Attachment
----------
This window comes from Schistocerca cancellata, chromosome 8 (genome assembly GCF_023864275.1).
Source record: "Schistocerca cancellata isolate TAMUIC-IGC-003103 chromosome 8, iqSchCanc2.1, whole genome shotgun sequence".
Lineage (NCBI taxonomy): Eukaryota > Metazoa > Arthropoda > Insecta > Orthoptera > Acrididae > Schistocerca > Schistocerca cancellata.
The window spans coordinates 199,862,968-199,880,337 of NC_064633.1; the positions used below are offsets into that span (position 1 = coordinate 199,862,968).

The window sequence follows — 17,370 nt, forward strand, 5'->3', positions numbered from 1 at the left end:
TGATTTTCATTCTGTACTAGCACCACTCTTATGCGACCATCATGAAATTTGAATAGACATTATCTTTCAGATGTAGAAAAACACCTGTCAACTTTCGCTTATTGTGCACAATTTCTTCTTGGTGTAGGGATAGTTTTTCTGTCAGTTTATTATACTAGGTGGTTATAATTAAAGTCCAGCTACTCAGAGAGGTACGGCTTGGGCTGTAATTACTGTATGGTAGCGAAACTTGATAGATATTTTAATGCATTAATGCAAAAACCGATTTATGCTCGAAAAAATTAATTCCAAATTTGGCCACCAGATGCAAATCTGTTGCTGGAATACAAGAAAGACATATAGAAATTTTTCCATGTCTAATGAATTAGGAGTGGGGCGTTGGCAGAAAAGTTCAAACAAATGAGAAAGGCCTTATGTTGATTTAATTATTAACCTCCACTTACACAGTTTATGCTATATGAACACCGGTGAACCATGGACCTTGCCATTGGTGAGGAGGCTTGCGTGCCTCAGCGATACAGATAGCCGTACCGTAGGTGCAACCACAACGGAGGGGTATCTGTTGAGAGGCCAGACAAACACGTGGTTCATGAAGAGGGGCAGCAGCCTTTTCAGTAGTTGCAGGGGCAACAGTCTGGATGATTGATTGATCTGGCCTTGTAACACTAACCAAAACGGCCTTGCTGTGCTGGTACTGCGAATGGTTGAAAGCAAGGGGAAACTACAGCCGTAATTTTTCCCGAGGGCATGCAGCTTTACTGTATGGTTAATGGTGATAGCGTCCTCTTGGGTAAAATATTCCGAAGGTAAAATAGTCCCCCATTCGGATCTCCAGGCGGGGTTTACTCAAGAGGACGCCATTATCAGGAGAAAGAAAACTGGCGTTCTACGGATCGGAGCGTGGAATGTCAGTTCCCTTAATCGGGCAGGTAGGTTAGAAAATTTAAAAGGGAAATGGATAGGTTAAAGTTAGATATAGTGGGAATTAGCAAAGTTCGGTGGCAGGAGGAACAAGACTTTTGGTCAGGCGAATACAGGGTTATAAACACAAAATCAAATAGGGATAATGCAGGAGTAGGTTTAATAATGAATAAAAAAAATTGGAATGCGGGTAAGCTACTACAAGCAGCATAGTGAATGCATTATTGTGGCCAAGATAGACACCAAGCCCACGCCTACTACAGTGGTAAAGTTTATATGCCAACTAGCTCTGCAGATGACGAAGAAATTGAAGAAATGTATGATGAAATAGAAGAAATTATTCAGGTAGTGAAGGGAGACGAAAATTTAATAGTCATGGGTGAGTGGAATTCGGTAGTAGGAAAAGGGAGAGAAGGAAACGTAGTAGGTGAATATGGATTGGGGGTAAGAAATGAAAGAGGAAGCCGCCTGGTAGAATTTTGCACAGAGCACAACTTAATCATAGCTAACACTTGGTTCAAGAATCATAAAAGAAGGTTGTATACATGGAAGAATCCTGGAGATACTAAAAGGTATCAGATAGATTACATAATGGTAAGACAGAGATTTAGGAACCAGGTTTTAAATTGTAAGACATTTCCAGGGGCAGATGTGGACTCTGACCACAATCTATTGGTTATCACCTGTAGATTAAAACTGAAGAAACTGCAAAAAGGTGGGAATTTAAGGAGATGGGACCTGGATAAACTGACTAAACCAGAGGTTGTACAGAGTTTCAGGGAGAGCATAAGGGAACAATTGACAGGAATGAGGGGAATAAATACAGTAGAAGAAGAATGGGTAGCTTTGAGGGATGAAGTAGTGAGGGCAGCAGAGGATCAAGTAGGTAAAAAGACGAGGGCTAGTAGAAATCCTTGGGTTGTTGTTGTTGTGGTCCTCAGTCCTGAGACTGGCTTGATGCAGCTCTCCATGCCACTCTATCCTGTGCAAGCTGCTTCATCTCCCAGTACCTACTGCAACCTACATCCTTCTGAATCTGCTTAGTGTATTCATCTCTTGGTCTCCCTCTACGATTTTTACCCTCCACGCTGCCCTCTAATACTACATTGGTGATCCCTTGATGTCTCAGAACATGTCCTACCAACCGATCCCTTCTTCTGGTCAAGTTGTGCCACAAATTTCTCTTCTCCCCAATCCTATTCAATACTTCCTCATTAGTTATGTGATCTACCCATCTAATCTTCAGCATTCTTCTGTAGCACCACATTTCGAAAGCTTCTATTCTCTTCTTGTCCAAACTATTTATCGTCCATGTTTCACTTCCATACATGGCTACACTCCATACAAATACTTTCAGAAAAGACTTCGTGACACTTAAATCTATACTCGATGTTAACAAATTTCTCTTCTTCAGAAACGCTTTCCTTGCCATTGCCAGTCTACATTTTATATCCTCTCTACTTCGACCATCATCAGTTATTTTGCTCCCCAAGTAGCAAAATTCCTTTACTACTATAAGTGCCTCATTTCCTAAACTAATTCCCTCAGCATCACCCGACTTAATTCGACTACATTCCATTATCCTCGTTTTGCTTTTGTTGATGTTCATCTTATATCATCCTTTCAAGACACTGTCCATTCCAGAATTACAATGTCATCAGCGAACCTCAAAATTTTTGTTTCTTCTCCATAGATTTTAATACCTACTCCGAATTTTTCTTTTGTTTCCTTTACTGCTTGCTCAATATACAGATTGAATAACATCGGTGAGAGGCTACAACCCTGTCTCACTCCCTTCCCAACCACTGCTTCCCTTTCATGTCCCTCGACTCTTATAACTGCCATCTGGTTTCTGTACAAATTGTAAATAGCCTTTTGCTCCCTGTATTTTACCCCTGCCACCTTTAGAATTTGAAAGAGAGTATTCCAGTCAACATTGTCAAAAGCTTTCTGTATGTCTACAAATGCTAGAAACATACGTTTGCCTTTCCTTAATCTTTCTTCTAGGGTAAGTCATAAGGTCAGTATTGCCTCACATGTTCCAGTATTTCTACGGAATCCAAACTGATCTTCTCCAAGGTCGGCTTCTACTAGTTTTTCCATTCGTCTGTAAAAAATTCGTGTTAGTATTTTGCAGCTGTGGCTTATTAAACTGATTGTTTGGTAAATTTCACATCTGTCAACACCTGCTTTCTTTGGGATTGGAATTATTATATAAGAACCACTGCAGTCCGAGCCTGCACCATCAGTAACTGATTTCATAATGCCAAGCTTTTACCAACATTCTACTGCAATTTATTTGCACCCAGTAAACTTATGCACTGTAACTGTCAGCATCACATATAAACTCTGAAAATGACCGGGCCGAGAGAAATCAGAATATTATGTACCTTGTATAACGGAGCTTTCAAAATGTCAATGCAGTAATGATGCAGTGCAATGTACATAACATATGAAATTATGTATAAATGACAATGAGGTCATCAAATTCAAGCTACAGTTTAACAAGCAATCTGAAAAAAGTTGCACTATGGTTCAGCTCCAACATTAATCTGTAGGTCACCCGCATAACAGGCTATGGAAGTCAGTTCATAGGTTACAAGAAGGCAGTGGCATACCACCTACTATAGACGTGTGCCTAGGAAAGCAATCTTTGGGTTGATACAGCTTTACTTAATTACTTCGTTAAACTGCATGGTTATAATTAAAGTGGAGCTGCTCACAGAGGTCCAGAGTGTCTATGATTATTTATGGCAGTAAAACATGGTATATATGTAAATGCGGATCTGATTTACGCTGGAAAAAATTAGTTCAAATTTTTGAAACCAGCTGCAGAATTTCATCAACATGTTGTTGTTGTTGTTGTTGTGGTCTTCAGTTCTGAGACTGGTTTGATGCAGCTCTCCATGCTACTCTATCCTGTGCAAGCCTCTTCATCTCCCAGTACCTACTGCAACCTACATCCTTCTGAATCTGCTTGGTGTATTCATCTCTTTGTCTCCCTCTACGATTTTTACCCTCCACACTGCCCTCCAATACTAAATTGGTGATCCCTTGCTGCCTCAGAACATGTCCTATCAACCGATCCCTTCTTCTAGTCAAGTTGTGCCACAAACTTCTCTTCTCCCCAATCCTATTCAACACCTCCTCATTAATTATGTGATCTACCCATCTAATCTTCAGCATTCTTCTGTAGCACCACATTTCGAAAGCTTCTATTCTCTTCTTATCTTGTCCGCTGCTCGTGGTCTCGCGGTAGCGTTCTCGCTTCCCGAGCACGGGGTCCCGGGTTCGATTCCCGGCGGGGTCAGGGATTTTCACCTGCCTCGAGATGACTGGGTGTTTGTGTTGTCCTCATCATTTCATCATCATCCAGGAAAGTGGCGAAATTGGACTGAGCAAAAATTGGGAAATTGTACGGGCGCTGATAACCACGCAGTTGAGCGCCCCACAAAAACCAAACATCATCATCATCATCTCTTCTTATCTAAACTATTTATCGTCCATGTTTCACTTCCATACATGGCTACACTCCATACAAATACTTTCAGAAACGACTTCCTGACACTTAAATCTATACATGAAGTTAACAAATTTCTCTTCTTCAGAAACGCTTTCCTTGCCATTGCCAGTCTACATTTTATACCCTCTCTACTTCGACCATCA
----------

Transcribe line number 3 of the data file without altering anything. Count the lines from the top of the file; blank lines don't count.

Lineage (NCBI taxonomy): Eukaryota > Metazoa > Arthropoda > Insecta > Orthoptera > Acrididae > Schistocerca > Schistocerca cancellata.